South Africa is set to pay almost two and a half times what most European countries have paid for the Oxford-Astrazeneca vaccine.
It’s a big blow, but there could be other better news on vaccine pricing following the change in the US presidency.
On Thursday, a senior health official told AFP that SA will pay $5,25 (approx R80) per dose of the vaccine, while EU member states will reportedly pay $2,16 (approx R33) for each dose they purchase.
“The National Department of Health confirms that the price $5,25 is what was quoted to us,” said Anban Pillay, the Deputy director general of health.
This news arrives just two weeks after the government announced that it had purchased 1,5m doses of the vaccine from the Serum Institute of India (SII).
This brings the country’s overall bill to $7,875,000 – almost R120 million.
Pillay added that the higher price was because other countries contributed to research and development.
This creates more questions than it answers, as around 2,000 South Africans participated in clinical trials for the vaccine in 2020.
However, while the country will pay significantly more than expected for these doses, the US’s announcement that it has joined the Covax initiative opens the door to more vaccines.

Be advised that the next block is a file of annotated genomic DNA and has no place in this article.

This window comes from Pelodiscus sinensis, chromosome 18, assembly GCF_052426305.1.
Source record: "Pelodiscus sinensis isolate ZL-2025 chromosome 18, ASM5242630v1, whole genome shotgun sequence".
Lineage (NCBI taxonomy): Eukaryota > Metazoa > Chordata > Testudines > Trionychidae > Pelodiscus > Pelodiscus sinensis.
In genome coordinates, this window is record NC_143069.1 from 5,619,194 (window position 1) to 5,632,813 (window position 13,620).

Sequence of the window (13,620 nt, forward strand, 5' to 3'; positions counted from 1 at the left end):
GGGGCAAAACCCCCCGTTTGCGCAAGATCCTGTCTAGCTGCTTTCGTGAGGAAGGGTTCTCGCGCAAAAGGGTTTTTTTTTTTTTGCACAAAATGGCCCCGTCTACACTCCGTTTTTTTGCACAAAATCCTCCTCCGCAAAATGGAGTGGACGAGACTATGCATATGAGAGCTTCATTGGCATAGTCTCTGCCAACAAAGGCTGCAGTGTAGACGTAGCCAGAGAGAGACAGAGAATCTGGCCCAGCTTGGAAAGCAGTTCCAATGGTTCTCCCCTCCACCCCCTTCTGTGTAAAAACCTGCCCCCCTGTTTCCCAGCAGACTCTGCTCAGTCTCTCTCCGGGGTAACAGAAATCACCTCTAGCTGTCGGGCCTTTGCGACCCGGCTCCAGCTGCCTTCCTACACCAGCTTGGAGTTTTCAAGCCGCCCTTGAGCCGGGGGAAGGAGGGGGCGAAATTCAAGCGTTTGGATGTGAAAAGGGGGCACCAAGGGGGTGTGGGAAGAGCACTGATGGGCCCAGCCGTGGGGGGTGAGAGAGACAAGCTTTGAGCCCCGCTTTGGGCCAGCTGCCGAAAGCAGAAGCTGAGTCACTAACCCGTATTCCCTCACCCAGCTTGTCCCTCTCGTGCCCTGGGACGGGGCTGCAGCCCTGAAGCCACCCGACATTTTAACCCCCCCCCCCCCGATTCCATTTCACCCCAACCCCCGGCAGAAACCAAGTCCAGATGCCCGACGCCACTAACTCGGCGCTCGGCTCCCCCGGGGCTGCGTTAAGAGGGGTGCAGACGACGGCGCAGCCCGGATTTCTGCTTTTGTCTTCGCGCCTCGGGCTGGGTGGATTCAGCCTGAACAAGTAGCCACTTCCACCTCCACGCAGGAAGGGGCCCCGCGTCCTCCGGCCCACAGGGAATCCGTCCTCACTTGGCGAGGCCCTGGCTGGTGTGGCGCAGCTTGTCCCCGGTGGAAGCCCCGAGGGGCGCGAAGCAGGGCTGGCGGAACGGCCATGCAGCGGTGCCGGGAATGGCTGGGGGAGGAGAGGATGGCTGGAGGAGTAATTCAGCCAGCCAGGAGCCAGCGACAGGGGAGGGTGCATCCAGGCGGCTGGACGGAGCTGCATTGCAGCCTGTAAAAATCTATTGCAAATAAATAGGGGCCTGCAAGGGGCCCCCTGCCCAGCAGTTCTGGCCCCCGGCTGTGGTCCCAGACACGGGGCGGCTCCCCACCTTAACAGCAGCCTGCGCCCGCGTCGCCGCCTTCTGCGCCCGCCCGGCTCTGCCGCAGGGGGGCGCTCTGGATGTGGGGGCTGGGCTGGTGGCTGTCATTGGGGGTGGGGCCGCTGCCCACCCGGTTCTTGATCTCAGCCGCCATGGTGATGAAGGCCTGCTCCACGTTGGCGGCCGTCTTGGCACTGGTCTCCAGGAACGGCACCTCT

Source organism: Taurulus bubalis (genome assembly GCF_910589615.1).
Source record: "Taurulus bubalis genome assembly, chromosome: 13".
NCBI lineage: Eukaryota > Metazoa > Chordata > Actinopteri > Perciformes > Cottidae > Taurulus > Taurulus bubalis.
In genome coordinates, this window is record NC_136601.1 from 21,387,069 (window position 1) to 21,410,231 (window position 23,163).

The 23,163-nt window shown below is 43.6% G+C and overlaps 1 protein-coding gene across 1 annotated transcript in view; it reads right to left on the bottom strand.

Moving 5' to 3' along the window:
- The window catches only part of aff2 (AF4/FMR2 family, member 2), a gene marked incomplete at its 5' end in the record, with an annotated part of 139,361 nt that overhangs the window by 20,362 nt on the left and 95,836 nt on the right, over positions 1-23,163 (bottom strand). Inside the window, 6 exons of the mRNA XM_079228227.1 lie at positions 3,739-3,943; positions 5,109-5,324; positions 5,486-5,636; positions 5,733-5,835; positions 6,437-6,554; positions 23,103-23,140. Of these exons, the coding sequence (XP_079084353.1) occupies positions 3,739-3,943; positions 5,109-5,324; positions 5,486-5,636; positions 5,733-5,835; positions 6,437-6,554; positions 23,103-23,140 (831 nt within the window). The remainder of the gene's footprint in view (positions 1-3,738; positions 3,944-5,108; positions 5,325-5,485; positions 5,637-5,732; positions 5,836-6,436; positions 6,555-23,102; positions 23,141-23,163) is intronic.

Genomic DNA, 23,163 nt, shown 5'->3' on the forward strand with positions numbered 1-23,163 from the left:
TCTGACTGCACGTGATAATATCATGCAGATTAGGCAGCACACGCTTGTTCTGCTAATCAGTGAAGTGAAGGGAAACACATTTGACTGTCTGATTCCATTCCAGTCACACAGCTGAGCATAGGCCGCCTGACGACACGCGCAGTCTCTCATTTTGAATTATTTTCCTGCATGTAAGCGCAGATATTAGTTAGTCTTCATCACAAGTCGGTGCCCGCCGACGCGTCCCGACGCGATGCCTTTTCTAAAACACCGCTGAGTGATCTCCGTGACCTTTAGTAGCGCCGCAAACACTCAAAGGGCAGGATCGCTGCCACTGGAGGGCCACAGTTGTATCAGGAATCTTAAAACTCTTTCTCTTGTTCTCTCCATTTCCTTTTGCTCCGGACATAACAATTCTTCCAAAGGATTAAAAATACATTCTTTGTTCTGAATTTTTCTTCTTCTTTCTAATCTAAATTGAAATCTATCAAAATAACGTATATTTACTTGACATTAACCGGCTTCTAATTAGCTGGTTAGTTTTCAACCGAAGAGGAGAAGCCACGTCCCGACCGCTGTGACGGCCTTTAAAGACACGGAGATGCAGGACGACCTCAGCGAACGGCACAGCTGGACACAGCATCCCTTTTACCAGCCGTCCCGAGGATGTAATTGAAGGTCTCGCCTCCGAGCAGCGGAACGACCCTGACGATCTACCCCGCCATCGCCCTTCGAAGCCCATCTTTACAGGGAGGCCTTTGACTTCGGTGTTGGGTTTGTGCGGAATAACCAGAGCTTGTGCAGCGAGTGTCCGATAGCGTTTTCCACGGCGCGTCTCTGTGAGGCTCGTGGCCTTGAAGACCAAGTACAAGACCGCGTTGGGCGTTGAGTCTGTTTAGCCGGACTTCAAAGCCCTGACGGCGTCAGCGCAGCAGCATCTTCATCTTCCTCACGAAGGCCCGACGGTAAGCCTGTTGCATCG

The Covax programme pools international funds to buy vaccines and equally distribute them around the world.
One of Joe Biden’s first actions as president of the US has been to join the global fight against the pandemic by joining it.
The president’s predecessor, Trump, had consistently failed to even confront the impact of the virus in his own country, let alone the rest of the world.
This move marks a major turnaround in US foreign policy, returning the world’s wealthiest nation to the international stage.
Anthony Fauci, the director of the National Institute of Allergy and Infectious Diseases, announced the move in a speech to the World Health Organization on Thursday morning.
Covax is set to deliver its first doses next month, and the programme says it will provide enough vaccines for 2 billion inoculations this year, equal to approximately 20% of its member countries’ populations.